Take at least 15 credit hours’ worth of classes
Even though full-time is traditionally defined as taking 12 credit hours per semester, taking 15 credit hours per semester helps you graduate on-time and be more successful. Earning a degree on-time will save you money, as well – who wants to pay for an extra year of tuition if you can avoid it? Studies have also shown in recent years that students who take 15 credit hours per semester are more likely to stay in school and complete their degree.
Attend class and engage with your professors
Attending class may seem like a given, but it is often tempting for students to just sleep through the alarm and miss that 8 a.m. class. Skipping classes in college causes you to have to play a lot of catch up to get back on track. That catch up can often get overwhelming, which often causes students to miss more classes and fall further behind. Before you know it, a student may even be failing a class, which could mean losing scholarships, and even lead to dropping out of school. Don’t start that downward spiral – go to class! If you do have to miss class for any reason (you’re sick, you have a family emergency, etc.), make sure you contact your professor as soon as possible to let them know you won’t be there and make any alternate arrangements necessary.
Having a good relationship with your professors is vital, as well. Go to your professors’ office hours and develop open communication with them, which helps facilitate dialogue should you have any questions or problems with a class. You can talk through class topics, get extra assistance with any assignments and even get help in preparing for upcoming exams when you meet with professors outside of class time. When your professors see that you’re committed to your education and want to succeed, they’ll be much more likely to work with you should any problems arise during the course of your studies.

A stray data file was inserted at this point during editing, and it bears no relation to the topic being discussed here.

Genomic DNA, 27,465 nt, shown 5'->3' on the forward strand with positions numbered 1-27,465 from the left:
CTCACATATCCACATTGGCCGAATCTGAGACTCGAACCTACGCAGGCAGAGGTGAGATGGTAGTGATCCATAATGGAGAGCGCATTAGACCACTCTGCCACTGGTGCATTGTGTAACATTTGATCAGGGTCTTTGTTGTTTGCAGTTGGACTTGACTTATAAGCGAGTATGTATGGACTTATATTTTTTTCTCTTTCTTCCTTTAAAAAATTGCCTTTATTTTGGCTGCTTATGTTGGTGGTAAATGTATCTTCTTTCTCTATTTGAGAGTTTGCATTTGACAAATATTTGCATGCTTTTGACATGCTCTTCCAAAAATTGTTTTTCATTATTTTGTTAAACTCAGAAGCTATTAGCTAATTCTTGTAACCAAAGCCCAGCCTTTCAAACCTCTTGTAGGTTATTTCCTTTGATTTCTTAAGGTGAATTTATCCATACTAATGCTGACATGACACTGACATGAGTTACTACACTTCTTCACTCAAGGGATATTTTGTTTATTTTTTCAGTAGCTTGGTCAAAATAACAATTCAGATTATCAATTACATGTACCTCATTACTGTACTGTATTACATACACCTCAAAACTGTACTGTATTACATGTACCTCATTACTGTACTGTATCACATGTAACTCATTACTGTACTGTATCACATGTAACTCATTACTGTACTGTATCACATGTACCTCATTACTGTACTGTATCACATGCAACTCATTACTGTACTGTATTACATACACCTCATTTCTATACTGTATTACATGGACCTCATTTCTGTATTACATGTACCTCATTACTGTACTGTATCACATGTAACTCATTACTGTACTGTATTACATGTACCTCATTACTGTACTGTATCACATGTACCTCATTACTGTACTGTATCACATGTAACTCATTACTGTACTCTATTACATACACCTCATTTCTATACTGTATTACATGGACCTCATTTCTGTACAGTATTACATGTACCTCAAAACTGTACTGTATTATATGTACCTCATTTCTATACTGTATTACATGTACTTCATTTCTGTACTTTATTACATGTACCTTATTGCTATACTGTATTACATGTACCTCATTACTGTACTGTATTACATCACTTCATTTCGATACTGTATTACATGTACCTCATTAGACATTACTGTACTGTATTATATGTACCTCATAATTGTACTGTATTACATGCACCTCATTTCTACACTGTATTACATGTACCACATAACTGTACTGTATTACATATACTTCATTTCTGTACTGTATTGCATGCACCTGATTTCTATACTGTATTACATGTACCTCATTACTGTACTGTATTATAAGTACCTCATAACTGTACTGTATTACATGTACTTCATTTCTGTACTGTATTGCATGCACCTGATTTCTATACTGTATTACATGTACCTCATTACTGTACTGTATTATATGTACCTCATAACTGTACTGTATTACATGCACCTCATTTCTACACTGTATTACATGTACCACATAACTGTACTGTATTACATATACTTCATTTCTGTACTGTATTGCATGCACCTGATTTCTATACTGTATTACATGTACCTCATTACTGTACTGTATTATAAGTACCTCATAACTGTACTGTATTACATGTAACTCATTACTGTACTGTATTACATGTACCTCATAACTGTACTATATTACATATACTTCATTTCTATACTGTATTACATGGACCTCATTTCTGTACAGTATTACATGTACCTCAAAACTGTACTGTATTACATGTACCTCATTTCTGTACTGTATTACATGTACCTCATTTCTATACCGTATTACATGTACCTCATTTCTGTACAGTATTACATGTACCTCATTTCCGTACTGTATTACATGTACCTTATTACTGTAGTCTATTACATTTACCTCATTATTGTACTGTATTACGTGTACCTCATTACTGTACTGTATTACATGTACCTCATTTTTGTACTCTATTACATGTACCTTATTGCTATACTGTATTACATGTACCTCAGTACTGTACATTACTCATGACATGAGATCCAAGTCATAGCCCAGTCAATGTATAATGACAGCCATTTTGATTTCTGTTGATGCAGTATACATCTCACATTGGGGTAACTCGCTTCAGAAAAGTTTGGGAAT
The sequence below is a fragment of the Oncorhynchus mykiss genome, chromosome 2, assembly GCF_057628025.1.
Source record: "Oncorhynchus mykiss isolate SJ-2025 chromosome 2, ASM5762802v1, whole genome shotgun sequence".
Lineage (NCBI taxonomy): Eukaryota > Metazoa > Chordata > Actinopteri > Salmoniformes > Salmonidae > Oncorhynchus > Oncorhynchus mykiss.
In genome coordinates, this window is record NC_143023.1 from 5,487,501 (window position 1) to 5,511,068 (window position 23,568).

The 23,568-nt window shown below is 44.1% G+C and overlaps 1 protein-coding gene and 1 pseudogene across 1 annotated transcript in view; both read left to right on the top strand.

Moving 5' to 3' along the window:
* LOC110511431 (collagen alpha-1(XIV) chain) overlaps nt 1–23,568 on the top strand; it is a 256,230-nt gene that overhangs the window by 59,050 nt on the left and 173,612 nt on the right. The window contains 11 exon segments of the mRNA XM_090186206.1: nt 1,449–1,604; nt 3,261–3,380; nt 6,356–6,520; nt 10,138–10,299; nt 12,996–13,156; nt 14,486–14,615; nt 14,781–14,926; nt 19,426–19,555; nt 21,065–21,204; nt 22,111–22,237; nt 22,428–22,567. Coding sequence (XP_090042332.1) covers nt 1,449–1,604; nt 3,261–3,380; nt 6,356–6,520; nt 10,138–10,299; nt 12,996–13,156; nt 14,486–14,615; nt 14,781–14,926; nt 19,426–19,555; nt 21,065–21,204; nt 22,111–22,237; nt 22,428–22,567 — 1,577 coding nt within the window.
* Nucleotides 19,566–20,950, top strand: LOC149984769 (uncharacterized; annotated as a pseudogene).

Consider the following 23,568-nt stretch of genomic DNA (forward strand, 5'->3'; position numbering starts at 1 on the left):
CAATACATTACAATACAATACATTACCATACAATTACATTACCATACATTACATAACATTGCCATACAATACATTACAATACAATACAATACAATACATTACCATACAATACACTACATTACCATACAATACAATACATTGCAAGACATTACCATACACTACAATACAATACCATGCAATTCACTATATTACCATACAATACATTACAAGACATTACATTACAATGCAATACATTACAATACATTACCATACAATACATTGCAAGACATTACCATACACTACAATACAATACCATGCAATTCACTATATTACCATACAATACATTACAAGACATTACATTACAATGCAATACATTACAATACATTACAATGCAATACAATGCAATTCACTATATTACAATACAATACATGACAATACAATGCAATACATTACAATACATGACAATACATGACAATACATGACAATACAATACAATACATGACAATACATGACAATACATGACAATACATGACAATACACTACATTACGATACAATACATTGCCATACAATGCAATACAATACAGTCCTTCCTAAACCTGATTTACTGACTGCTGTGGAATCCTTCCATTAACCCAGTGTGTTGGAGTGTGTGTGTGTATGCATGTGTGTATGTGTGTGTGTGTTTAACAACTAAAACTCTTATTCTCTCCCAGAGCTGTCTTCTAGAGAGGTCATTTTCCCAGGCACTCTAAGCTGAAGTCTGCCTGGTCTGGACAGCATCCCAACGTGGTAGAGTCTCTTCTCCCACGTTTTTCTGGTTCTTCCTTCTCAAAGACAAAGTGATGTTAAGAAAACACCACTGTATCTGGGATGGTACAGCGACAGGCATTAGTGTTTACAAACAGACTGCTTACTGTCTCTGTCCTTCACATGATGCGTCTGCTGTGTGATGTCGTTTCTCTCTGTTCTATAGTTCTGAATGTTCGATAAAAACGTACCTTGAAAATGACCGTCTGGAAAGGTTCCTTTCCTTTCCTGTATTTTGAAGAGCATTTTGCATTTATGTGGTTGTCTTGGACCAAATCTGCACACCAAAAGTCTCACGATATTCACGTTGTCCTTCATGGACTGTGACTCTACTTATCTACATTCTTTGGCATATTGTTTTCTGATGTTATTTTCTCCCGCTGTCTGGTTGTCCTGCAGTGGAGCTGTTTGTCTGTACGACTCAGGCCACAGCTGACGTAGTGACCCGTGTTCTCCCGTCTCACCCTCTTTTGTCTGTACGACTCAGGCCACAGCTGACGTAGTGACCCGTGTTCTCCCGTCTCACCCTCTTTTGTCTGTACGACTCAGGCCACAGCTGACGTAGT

Develop a plan and stick to it
Although not everyone knows what they will major in the minute they step on campus, it’s important to go into college with a general idea of what you like. The earlier you decide what you want to pursue, the more likely you are to complete you degree on time and save tuition money. By developing a plan during your freshman year, you can start taking your required classes early, which means you’ll be well on your way to completing your degree and won’t graduate with extra classes that don’t count toward any of your graduation requirements.
Get to know the people on campus
Just as you got to know your teachers and other school staff members when you were in high school, make sure you do the same thing now that you’re in college. Developing strong relationships with educators and staff on campus ensures you will have a strong network of resources should you run into a problem, academic, personal or financial.
Practice financial responsibility
While the freedom of college is exciting, it can also come with a price – which you now have to pay. Being in college means personal independence, yes, but there’s also a big financial independence piece that comes in to play. You’ll be responsible for your meal money, spending money, textbook money and, many times, your tuition money. This will require you to manage your money and make sure you have enough in your bank account to cover your necessary expenses. Check with your financial aid office to see if any financial literacy sessions are available to you, and stay on top of all your mandatory payments, including (and especially) tuition.
If you need to get a job while on campus to help finance your education, check with your school to see if they have any work-study options available. Work-study programs help students pay for their tuition while working a part-time job on campus. If you choose to look for an off-campus job instead, make sure you know how much of your paycheck you need to set aside for tuition, and how much you can keep for other personal needs. Develop a budget and stick to it to ensure you don’t overspend.
Find a mentor and don’t be afraid to ask for help
If you’re the first one in your family to go to college, it may be hard for you to know where to turn if you run into a problem. Find a mentor in your community – whether it’s a professor or another campus employee, someone from the local business community or even an older friend or family member – who can answer your questions and help you make decisions about your educational and professional future. Don’t be afraid to ask your mentor – or anyone, for that matter – for help when you’re in college, about any situation you run in to.
These are just a few tips to help you make the transition to college easier. And, as always, College Now is a resource for all things college. If you run into a problem, call our Resource Center at 216.635.0151 and talk to one of our advisors who can help you troubleshoot and stay on track.]]>